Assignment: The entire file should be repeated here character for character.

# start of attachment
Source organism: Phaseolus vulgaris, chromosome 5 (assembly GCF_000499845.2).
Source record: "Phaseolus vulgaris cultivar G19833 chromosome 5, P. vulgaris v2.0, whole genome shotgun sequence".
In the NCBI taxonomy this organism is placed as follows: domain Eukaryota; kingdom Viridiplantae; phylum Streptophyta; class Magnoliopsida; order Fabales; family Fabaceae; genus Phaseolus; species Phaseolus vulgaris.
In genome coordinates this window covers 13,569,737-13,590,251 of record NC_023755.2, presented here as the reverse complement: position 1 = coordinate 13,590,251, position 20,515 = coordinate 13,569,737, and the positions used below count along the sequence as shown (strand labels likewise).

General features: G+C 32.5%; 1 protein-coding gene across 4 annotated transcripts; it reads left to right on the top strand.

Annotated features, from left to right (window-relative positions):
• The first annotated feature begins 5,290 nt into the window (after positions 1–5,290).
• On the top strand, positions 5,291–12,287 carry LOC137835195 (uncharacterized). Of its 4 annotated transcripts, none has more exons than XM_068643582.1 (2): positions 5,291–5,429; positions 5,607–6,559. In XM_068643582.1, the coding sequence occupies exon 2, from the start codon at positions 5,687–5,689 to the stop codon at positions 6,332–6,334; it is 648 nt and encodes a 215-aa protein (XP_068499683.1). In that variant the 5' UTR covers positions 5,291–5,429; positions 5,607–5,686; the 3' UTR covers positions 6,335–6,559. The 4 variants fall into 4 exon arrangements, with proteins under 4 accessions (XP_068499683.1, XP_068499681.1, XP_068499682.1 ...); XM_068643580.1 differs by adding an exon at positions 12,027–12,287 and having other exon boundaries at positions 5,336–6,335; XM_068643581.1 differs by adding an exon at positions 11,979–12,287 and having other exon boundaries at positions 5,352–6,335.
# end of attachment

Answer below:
Source organism: Phaseolus vulgaris, chromosome 5 (assembly GCF_000499845.2).
Source record: "Phaseolus vulgaris cultivar G19833 chromosome 5, P. vulgaris v2.0, whole genome shotgun sequence".
In the NCBI taxonomy this organism is placed as follows: domain Eukaryota; kingdom Viridiplantae; phylum Streptophyta; class Magnoliopsida; order Fabales; family Fabaceae; genus Phaseolus; species Phaseolus vulgaris.
In genome coordinates this window covers 13,569,737-13,590,251 of record NC_023755.2, presented here as the reverse complement: position 1 = coordinate 13,590,251, position 20,515 = coordinate 13,569,737, and the positions used below count along the sequence as shown (strand labels likewise).

General features: G+C 32.5%; 1 protein-coding gene across 4 annotated transcripts; it reads left to right on the top strand.

Annotated features, from left to right (window-relative positions):
• The first annotated feature begins 5,290 nt into the window (after positions 1–5,290).
• On the top strand, positions 5,291–12,287 carry LOC137835195 (uncharacterized). Of its 4 annotated transcripts, none has more exons than XM_068643582.1 (2): positions 5,291–5,429; positions 5,607–6,559. In XM_068643582.1, the coding sequence occupies exon 2, from the start codon at positions 5,687–5,689 to the stop codon at positions 6,332–6,334; it is 648 nt and encodes a 215-aa protein (XP_068499683.1). In that variant the 5' UTR covers positions 5,291–5,429; positions 5,607–5,686; the 3' UTR covers positions 6,335–6,559. The 4 variants fall into 4 exon arrangements, with proteins under 4 accessions (XP_068499683.1, XP_068499681.1, XP_068499682.1 ...); XM_068643580.1 differs by adding an exon at positions 12,027–12,287 and having other exon boundaries at positions 5,336–6,335; XM_068643581.1 differs by adding an exon at positions 11,979–12,287 and having other exon boundaries at positions 5,352–6,335.